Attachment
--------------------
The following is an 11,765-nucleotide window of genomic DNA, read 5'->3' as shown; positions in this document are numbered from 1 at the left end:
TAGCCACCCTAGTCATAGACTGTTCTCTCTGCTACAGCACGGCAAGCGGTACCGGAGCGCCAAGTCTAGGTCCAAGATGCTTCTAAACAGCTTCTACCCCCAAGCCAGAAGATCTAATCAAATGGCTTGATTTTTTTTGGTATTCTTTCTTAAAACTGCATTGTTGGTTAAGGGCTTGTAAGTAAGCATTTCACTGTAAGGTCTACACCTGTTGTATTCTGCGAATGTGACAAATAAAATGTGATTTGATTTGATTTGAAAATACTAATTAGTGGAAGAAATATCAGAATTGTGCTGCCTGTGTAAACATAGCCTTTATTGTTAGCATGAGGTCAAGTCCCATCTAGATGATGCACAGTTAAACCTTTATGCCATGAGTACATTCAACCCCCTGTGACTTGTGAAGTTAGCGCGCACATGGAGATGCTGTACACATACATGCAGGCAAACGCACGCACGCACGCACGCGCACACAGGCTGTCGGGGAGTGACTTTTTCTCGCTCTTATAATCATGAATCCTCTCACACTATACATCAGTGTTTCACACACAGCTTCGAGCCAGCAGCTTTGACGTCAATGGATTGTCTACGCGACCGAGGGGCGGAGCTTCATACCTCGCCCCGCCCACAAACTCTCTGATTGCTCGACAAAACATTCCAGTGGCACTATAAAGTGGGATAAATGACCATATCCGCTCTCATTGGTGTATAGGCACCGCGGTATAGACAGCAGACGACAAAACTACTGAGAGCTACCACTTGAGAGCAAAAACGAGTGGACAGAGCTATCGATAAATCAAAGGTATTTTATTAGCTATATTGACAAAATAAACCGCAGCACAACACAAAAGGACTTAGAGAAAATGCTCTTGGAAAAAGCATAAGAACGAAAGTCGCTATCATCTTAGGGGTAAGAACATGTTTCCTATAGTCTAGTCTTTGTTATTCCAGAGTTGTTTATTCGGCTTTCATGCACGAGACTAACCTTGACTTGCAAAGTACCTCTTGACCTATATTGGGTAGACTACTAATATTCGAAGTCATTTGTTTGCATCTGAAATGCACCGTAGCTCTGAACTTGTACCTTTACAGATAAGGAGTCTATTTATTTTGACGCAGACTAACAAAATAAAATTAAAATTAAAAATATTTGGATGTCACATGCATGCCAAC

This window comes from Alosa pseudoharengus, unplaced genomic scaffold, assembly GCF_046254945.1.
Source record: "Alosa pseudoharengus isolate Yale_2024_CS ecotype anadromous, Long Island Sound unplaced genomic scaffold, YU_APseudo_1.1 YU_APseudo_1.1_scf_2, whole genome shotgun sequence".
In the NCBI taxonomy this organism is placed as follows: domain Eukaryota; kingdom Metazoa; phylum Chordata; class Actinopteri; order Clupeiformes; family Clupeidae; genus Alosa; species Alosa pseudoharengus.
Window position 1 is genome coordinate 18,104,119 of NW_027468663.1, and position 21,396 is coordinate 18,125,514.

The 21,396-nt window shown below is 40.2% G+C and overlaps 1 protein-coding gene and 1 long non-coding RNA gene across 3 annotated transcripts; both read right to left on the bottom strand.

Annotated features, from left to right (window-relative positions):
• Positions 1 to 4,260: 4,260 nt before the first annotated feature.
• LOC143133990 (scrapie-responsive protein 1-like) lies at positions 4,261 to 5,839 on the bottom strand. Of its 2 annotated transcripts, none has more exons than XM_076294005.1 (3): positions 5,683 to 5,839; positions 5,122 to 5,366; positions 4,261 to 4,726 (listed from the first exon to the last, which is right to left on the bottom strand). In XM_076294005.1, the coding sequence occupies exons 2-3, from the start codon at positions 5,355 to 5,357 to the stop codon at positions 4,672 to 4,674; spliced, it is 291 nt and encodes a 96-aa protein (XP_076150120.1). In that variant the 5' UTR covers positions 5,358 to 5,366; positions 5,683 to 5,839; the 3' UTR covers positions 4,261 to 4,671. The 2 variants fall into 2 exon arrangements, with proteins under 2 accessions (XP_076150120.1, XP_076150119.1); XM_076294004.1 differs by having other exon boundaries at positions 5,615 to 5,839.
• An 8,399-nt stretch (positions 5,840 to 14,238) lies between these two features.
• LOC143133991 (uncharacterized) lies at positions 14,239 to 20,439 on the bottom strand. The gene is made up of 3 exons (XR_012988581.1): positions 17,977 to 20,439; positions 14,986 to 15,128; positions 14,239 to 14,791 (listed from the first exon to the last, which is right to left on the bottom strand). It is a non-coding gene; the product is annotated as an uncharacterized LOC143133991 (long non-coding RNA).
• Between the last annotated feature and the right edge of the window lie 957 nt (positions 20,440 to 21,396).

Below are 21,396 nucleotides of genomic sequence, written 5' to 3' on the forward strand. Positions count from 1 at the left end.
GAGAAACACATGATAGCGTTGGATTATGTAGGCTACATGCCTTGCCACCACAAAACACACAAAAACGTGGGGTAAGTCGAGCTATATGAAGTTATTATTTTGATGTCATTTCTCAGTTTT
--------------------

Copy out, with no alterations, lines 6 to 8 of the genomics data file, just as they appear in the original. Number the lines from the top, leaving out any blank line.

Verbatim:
Window position 1 is genome coordinate 18,104,119 of NW_027468663.1, and position 21,396 is coordinate 18,125,514.

The 21,396-nt window shown below is 40.2% G+C and overlaps 1 protein-coding gene and 1 long non-coding RNA gene across 3 annotated transcripts; both read right to left on the bottom strand.

Annotated features, from left to right (window-relative positions):